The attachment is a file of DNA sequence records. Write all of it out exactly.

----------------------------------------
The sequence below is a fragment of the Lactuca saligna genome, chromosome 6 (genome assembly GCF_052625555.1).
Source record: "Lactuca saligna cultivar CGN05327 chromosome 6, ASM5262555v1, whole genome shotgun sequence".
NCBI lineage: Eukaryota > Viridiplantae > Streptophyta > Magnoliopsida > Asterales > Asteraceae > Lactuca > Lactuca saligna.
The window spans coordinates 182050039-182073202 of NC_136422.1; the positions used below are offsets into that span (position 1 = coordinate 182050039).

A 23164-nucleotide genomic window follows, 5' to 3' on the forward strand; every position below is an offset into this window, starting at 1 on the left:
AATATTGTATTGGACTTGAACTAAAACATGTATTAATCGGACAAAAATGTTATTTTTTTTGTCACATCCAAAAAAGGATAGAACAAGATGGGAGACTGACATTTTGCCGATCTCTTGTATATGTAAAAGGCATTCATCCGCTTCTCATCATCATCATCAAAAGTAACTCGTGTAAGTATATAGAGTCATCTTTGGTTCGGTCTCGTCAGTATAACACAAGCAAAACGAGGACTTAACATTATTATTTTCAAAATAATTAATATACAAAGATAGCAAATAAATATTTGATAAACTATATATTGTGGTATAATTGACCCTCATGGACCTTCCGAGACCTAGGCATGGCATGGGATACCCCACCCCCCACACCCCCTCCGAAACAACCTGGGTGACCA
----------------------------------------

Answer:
The sequence below is a fragment of the Lactuca saligna genome, chromosome 6 (genome assembly GCF_052625555.1).
Source record: "Lactuca saligna cultivar CGN05327 chromosome 6, ASM5262555v1, whole genome shotgun sequence".
NCBI lineage: Eukaryota > Viridiplantae > Streptophyta > Magnoliopsida > Asterales > Asteraceae > Lactuca > Lactuca saligna.
The window spans coordinates 182050039-182073202 of NC_136422.1; the positions used below are offsets into that span (position 1 = coordinate 182050039).

A 23164-nucleotide genomic window follows, 5' to 3' on the forward strand; every position below is an offset into this window, starting at 1 on the left:
AATATTGTATTGGACTTGAACTAAAACATGTATTAATCGGACAAAAATGTTATTTTTTTTGTCACATCCAAAAAAGGATAGAACAAGATGGGAGACTGACATTTTGCCGATCTCTTGTATATGTAAAAGGCATTCATCCGCTTCTCATCATCATCATCAAAAGTAACTCGTGTAAGTATATAGAGTCATCTTTGGTTCGGTCTCGTCAGTATAACACAAGCAAAACGAGGACTTAACATTATTATTTTCAAAATAATTAATATACAAAGATAGCAAATAAATATTTGATAAACTATATATTGTGGTATAATTGACCCTCATGGACCTTCCGAGACCTAGGCATGGCATGGGATACCCCACCCCCCACACCCCCTCCGAAACAACCTGGGTGACCA